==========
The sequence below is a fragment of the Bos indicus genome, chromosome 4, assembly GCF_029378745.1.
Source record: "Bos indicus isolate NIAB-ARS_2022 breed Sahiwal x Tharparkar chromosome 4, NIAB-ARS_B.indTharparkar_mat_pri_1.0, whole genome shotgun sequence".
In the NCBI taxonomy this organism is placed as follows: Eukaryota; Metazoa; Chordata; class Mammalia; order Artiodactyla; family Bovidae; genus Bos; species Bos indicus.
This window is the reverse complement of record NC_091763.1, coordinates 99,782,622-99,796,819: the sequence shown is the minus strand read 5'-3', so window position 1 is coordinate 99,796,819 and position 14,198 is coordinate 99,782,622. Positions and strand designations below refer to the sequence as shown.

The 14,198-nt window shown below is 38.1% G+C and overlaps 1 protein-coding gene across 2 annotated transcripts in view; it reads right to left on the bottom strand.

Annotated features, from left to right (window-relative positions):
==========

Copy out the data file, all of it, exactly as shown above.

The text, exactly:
The sequence below is a fragment of the Bos indicus genome, chromosome 4, assembly GCF_029378745.1.
Source record: "Bos indicus isolate NIAB-ARS_2022 breed Sahiwal x Tharparkar chromosome 4, NIAB-ARS_B.indTharparkar_mat_pri_1.0, whole genome shotgun sequence".
In the NCBI taxonomy this organism is placed as follows: Eukaryota; Metazoa; Chordata; class Mammalia; order Artiodactyla; family Bovidae; genus Bos; species Bos indicus.
This window is the reverse complement of record NC_091763.1, coordinates 99,782,622-99,796,819: the sequence shown is the minus strand read 5'-3', so window position 1 is coordinate 99,796,819 and position 14,198 is coordinate 99,782,622. Positions and strand designations below refer to the sequence as shown.

The 14,198-nt window shown below is 38.1% G+C and overlaps 1 protein-coding gene across 2 annotated transcripts in view; it reads right to left on the bottom strand.

Annotated features, from left to right (window-relative positions):